5. Jojo the hun

     /  August 11, 2011 at 1:09 am

    Aristarchus asks a good initial point about the randomness. Just focusing on physical constants: currently there are a few handfuls of fundamental physical constants that cannot be defined in terms of other ones, the ratio of two of them only expressible as an apparently arbitrary number. The ratio of the proton mass to the electron mass, for example, is 1836.15267245 etc. Why that particular value? The ratio of the electromagnetic force to the gravitational force is something like 10 to the 39…it’s huge, and again, why that particular order of magnitude? Here’s a respected source that uses a few constants to form a basis of units and then counts 26 independent numbers that are needed to account for all the values of known constants. A physical “theory of everything” would thus need 26 seemingly arbitrary numbers to be plugged in. I think there is a general expectation that some of these numbers will be shown to depend on others, e.g. all the quark masses may be reducible to three or even one, but it’s very speculative to suggest that the total number can be reduced to one or even zero, as many would like. Anyway this is where things stand today, and it is natural to ask where these particular numbers come from. A cartoonish yet suggestive view pictures God in a control room adjusting 26 dials and choosing all these values independently before creating the universe. A common view among many physicists is that there in fact was/is some process in which all these numbers were/are randomly set. True randomness from no apparent source is already a facet of quantum reality as we currently know it.

    The interesting point, of course, is that quite a few of the ratios between these values have to fall within narrow ranges in order for there to be things like complex atoms, stars that live long enough for life to evolve, and planetary surfaces where the weight of things is low enough that large and complex (intelligent) living things can survive.

    Assuming these constants are random, a natural question is, as Aristarchus points out: what range of values can they take? A typical way of approaching this seems to go like this: if the ratio between two particular constants were only 1% greater or 5% less, some essential process would not be able to occur, so there is a less than 1 in 20 chance that human life could exist if these constants were set randomly. Again, these coincidences are noted by scientists who are immersed in their fields. It appears to me, unfortunately, that when scientists and especially non-scientists try to compile these coincidences, there tends to be a lot of double-counting, and a lot of non-essential coincidences thrown in. And of course there is much judgement involved in calculating even a rough probability for any one of the coincidences found. Hence the difficulty in finding a reliable total probability, as NFQ notes.

  6. Aristarchus

     /  August 11, 2011 at 3:33 pm

    Jojo, you completely missed the point of what I said.

    And this….

    if the ratio between two particular constants were only 1% greater or 5% less, some essential process would not be able to occur, so there is a less than 1 in 20 chance that human life could exist if these constants were set randomly.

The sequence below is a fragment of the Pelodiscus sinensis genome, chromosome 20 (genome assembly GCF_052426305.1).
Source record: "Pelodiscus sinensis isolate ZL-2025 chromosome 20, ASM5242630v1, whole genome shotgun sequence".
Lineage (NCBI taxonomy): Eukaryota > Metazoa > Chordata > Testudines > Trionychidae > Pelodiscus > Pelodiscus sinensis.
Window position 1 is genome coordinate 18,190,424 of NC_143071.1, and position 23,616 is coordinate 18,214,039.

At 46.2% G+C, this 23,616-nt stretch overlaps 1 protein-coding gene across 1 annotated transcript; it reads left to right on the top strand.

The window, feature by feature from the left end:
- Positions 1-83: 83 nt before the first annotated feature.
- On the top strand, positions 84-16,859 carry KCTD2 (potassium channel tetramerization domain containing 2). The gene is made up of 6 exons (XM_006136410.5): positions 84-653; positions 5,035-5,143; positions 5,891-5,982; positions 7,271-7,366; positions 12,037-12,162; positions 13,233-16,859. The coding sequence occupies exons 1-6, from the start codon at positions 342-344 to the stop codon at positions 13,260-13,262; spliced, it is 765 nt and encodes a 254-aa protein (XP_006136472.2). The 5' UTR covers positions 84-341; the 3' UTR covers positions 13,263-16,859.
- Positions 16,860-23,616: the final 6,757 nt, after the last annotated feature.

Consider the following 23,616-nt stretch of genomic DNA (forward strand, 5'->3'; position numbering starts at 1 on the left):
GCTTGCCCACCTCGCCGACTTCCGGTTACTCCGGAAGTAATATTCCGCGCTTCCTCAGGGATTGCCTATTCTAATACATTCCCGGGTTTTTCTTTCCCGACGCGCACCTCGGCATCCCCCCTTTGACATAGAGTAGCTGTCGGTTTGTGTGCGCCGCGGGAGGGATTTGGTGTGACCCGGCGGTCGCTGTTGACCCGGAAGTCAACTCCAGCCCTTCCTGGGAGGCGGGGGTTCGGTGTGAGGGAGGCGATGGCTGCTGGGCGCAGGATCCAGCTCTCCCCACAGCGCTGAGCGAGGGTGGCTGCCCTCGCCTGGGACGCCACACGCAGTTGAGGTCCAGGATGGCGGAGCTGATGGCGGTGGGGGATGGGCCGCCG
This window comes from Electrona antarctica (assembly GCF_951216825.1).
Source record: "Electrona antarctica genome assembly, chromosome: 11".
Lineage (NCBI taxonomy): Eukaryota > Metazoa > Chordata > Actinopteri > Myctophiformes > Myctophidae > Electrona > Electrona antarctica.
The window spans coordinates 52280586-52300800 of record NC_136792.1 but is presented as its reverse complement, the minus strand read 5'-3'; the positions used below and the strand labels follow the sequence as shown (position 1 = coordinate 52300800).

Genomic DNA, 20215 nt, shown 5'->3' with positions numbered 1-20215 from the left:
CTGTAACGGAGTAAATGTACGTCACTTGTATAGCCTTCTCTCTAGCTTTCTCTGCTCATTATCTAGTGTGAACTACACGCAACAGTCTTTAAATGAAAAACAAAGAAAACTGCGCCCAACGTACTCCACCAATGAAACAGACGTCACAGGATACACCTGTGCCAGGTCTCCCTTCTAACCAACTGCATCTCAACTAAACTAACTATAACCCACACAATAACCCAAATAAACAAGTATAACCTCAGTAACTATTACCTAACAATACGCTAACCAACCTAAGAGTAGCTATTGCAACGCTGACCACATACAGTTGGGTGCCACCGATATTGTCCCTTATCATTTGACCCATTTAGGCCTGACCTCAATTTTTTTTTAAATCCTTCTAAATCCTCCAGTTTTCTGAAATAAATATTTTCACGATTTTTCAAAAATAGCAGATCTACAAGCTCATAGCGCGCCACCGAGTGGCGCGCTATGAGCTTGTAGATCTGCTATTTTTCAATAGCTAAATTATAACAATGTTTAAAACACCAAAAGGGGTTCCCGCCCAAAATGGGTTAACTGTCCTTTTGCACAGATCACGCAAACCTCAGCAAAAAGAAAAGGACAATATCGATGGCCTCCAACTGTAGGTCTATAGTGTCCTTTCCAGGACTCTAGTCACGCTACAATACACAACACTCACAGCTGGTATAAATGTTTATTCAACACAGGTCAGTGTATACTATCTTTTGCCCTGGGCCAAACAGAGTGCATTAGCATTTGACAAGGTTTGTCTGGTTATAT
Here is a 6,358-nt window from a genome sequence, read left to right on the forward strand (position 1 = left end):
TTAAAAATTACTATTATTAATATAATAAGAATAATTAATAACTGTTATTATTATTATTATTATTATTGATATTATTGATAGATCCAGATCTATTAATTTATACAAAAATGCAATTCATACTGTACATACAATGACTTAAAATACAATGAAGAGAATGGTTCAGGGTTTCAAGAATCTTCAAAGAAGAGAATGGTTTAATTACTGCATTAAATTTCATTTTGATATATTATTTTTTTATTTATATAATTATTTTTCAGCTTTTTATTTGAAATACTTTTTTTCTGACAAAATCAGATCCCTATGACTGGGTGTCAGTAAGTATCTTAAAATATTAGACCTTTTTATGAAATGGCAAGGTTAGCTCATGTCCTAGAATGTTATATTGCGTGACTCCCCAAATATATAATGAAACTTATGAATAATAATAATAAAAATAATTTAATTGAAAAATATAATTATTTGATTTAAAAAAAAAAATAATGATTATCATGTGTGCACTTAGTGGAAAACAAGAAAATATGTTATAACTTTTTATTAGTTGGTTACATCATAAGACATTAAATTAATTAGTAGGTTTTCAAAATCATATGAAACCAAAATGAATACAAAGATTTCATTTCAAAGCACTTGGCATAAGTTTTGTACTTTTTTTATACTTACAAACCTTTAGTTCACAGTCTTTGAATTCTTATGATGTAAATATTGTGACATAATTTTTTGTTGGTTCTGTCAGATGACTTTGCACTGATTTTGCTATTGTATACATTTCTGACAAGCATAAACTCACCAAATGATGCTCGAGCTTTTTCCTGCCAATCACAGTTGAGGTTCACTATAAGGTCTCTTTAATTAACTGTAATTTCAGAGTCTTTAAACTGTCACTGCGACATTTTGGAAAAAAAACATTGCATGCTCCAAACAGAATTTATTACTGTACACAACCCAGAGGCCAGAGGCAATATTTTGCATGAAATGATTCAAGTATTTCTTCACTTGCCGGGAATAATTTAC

…. is complete garbage. Learn some math.

  7. Jojo the hun

     /  August 11, 2011 at 5:24 pm

    Learn some manners. NFQ asked for anyone who knows to explain how it’s done.

    Why don’t you explain the point you think I missed a little more coherently? And then explain why the reasoning I mentioned is complete garbage, and how you would approach the problem yourself.

  8. Wait, what were you explaining? It didn’t make any sense to me either; I didn’t even realize it was addressing that particular question.

    I’m baffled by people who turn a vague, Drake-equation-type statement about the factors that make up our universe into some actual, specific number. Here’s an example I found just now by a Google search for “cosmic fine tuning ‘the odds are one in'”:

    Astronomers and cosmologists have calculated the odds of a planet being formed by random chance processes that just happened to possess all of these conditions which make life possible on earth. The odds are one in 10^53, which is many orders of magnitude higher than the maximum number of planets in the universe, which is estimated at 10^22.

    But in order to talk about “odds,” you need to have an understanding of the probability distribution that those events are coming from. We live in a universe where the various physical constants are what they are. What is the chance that they were something different? I don’t have any idea how you could begin to talk about such a thing, much less study it scientifically. I certainly haven’t ever heard a scientist say something like, “There was a 0.5% chance that the speed of light would be 299,792,458 m/s.” Jojo, maybe you could tell us who some of these “scientists who are immersed in their fields” are, who are able to come up with these kinds of numbers and how they do it.

  9. Jojo the hun

     /  August 11, 2011 at 7:25 pm